Although the 1988 constitution recognised these communities’ rights, it has been – and still is – a long struggle to get these rights properly respected. One of the communities we stopped at on the way to Jamari was O Ultimo Quilombo (The Last Quilombo). There Dulcinéia de Jesús Barbosa, a woman in her 50s, says that when she was young the land was in the hands of a so-called patrão (boss), who insisted that they sold their Brazil nuts, their main source of income, to him at knock-down prices. It was the system of aviamento, where the patrão advanced food and supplies against the future crop, common throughout the Amazon.
More than two decades ago the area was turned into a Reserva Biológica, a conservation unit based on the concept, imported from the USA, that the best way to conserve an area is by evicting the local inhabitants. IBAMA, the government’s environment agency at the time, was given control of the area. “It got really bad”, said Dulcinéia. “They did all they could to get us out. Many people left. A man was killed by one of the IBAMA security guards.” Since then, things have improved; people have been given the right to stay in their hamlets and to fish, hunt and collect Brazil nuts (at certain times of the year).
But everyone we have spoken to has complained of the constraints still imposed on them. One of the most annoying is the ban during certain months of the year on travelling on some stretches of the river later than 6 p.m. This means that, if people from the community have been downriver to buy supplies in Porto Trombetas or Oriximiná and get delayed, they have to wait all night moored on the riverbank before they can return home, which may lie just a few miles upstream. The Instituto Chico Mendes de Conservação da Biodiversidade (Chico Mendes Institute for Biodiversity Conservation), which has taken over IBAMA’s role, says that the ban is to protect the turtles during the breeding season when they lay eggs on the river beaches, but the communities say they are perfectly capable of looking after the turtles without these bans.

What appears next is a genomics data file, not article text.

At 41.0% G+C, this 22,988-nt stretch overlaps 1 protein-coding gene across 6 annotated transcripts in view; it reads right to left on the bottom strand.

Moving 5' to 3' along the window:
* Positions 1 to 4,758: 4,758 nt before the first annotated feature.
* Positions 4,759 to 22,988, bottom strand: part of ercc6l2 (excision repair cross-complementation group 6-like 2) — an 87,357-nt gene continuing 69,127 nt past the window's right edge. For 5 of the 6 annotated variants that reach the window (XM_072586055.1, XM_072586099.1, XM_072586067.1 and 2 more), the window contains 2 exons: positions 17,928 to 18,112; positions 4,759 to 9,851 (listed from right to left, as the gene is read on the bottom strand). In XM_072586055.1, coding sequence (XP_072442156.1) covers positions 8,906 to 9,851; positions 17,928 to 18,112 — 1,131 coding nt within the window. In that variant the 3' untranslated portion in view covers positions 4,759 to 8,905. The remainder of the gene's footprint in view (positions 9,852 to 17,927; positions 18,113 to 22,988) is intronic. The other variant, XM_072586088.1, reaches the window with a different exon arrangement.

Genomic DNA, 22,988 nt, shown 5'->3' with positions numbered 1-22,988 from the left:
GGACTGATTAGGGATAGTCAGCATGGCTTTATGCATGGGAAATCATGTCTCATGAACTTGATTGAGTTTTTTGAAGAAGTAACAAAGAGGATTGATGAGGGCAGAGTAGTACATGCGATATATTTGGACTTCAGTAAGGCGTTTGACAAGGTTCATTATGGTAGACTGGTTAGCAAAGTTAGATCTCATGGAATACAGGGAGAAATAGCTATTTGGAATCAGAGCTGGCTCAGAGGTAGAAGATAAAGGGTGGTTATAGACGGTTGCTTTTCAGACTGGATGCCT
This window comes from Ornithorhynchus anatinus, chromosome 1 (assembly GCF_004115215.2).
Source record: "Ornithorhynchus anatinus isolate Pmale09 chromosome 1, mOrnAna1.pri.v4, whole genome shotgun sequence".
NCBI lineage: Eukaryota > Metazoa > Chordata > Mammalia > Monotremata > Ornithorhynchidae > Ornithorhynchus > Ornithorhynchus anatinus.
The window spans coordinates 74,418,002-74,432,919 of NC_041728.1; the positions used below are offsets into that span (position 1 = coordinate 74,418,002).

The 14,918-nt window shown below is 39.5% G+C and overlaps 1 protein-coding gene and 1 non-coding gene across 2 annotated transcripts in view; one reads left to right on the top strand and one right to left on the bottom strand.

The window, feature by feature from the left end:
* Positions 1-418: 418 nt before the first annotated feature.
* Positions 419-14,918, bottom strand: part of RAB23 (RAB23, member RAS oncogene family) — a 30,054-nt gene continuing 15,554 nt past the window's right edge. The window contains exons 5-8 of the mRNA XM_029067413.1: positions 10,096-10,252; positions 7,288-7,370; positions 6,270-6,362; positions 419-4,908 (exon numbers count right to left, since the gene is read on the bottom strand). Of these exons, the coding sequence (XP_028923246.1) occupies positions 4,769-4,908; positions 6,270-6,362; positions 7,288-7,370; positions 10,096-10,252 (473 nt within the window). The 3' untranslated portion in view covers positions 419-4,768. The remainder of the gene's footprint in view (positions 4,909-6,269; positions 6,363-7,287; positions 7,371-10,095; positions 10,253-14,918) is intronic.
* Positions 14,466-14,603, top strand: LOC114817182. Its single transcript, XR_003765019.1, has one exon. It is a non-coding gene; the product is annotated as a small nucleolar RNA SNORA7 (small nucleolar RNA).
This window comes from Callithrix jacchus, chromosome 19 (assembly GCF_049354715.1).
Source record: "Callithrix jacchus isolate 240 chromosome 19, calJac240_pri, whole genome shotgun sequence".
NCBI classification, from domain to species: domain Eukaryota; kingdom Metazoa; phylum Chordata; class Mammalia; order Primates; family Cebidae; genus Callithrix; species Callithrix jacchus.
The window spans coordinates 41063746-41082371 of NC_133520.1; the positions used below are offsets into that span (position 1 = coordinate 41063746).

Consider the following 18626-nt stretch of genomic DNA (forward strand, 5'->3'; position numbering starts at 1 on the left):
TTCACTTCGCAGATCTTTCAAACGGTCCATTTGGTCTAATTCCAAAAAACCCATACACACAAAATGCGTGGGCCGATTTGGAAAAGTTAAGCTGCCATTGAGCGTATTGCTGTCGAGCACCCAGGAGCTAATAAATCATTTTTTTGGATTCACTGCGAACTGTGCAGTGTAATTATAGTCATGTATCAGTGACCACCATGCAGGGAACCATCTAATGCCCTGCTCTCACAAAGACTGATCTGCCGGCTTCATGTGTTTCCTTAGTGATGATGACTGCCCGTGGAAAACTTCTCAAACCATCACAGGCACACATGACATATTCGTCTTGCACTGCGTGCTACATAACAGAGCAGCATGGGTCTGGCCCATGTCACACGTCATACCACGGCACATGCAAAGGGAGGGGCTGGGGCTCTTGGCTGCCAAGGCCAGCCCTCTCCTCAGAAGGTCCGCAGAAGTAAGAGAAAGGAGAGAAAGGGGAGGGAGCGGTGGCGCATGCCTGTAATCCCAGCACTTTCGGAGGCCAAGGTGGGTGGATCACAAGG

What many people really want is the right to the whole of the territory that they habitually use to hunt and to collect products from the forest, not just to the small areas occupied by their hamlets. The people in O Ultimo Quilombo, for instance, want control over a territory of 388,000 hectares. Today this area is divided between the Reserva Biológica and two flotas, large stretches of forest that have been designated by the state government as areas for logging by big companies. It’s a large area for 487 families, but they say that, just like the Indians, they know how to conserve their land. Indeed, many studies have shown that indigenous territories suffer considerably less degradation than “conservation” units. “It would be the same with us”, says Manuel Luizvaldo Siqueira, known as Buchecha (chubby-faced), who, despite his nickname, is a fiery young leader and one of the main advocates of the project.
Will O Ultimo Quilombo and the other communities get the land they want? It will be difficult. MRN is laying claim to much land, and 60 men with tractors are already working in the area claimed by O Ultimo Quilombo, although they are officially only prospecting. The government also plans to hand over a huge area beside the Trombetas river – a total of one million hectares – to loggers. The idea is clearly to restrict the communities to a small margin of land beside the river. But the communities will fight this tooth and nail, and today they are a formidable force.
In Jamari at the moment, however, none of this matters very much. Even Buchcecha, for all his commitment, is keen to get back to the party. “’We’ve got to leave early next morning”, he says, as he makes his apologies and leaves us. And indeed, just after 6 a.m., when the dancing ends, I see him go off in his boat with the rest of his community. Hundreds of empty beer cans lie scattered on the ground, but there are few signs of hangovers as people get into their boats and leave. Just more chatter and laughter.